In a similar fashion to OZL, BHP’s price is heading into its $45-55 barrier zone and may need to pause and consolidate its position before a maintainable rise through the area can be supported. 

Once clear of the barrier zone, longer-term objectives will come into play towards $65 and potentially $85.

At the time of our lithium report in the October 2021 issue, the commodity was trading at about 92,500 yuan ($20,330) per tonne. In January 2022, the price breached 300,000 yuan per tonne, more than doubling in a few short months.

Lithium hydroxide is increasingly used in batteries for electrical vehicles and mobile phones and is used in breathing gas purification systems. Lithium hydroxide is produced from a chemical reaction between lithium carbonate and calcium hydroxide.

The largest lithium producers are Australia, Chile, Argentina and China, while the biggest lithium importers are China, Japan, South Korea and the United States.

In that article we presented three Australian lithium miners and since then they have all experienced significant gains.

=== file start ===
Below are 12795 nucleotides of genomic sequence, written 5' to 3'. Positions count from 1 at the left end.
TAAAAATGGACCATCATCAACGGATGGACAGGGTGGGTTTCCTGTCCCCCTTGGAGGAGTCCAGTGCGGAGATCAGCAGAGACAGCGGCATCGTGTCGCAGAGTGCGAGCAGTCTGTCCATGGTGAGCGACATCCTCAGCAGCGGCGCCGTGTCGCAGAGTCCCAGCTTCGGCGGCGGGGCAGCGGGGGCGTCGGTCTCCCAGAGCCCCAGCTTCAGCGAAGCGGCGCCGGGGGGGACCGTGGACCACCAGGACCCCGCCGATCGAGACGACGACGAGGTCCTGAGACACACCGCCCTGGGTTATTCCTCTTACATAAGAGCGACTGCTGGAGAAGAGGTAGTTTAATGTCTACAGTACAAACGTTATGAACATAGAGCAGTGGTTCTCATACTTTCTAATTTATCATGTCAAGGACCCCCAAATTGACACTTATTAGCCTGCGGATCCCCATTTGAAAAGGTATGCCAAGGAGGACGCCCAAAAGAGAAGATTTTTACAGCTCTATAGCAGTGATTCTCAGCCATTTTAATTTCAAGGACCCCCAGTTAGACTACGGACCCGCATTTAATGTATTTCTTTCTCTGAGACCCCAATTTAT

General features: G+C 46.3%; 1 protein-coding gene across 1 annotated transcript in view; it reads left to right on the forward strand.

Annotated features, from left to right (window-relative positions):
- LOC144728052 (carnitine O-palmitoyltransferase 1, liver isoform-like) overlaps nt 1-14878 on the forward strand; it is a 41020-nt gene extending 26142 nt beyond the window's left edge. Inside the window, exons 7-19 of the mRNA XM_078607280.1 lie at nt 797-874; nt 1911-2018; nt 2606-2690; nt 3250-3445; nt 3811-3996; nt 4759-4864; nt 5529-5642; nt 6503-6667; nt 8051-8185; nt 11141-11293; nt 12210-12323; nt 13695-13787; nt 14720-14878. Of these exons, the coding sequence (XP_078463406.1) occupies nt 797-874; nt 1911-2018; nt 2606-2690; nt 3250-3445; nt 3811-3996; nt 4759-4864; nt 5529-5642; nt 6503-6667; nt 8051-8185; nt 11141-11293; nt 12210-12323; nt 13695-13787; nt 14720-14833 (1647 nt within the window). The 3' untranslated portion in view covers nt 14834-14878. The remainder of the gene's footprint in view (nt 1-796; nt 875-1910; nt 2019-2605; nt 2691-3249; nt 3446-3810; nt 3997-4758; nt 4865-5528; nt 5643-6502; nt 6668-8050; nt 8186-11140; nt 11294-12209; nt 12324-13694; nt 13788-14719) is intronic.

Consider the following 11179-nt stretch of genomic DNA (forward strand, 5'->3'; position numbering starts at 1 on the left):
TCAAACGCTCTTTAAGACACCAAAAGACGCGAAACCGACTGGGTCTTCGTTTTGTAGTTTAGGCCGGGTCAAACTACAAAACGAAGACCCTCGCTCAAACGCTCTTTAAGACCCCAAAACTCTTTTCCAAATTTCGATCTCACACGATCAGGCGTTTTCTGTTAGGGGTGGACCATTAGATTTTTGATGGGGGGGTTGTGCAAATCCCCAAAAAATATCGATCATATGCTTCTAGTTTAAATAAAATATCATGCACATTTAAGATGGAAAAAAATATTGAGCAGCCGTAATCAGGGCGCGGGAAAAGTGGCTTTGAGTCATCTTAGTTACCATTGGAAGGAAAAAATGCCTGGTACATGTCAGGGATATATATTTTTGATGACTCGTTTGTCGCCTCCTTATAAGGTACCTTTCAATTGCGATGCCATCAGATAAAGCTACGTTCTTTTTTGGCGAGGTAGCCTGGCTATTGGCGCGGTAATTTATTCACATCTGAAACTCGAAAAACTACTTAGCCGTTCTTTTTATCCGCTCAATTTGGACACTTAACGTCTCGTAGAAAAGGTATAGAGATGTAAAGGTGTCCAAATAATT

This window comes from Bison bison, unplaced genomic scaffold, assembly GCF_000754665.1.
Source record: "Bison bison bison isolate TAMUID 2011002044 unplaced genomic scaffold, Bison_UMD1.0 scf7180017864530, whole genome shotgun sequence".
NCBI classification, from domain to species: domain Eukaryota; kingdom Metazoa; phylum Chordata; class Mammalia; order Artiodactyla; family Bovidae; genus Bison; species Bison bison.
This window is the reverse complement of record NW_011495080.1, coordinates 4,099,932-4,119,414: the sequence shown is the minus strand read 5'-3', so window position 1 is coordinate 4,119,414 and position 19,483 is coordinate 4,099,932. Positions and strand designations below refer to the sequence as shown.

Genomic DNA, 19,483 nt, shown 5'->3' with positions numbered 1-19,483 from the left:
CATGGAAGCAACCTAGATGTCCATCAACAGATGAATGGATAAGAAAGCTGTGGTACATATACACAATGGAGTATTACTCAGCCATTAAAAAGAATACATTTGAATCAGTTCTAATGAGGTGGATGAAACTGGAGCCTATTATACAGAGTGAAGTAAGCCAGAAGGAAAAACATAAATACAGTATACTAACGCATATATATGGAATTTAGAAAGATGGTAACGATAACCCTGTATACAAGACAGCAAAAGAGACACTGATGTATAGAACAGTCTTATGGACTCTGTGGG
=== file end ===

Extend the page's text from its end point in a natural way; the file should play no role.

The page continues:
When we looked at Core Lithium (ASX: CXO) in September, it was trading at $0.33. From there, the price raced towards resistance in the $0.50-0.60 area before being rebuffed in October and November, with the price pulling back to around $0.50 in December. 

In early January the price made another attempt to forge through resistance, stalling briefly to consolidate before producing a surge above $0.70 towards the next objective around $1.00 where another pause action maybe required ahead of objectives in the $1.00-2.00 range. 

The short-term risk would be a drop through the $0.65 support, but this will rise along with the lithium price, so a trailing stop loss is in order.

With the world’s largest independent hard-rock lithium operation, Pilbara Minerals’ (ASX: PLS) share price was $2.09 in September before it reached towards resistance around $2.50 to be deflected back to support just above $1.80. 

The price bounced and then forged through the resistance to meet its $3 objective in late December 2021. When an objective is reached it is always advantageous to take part or full profits depending on the indications at the time.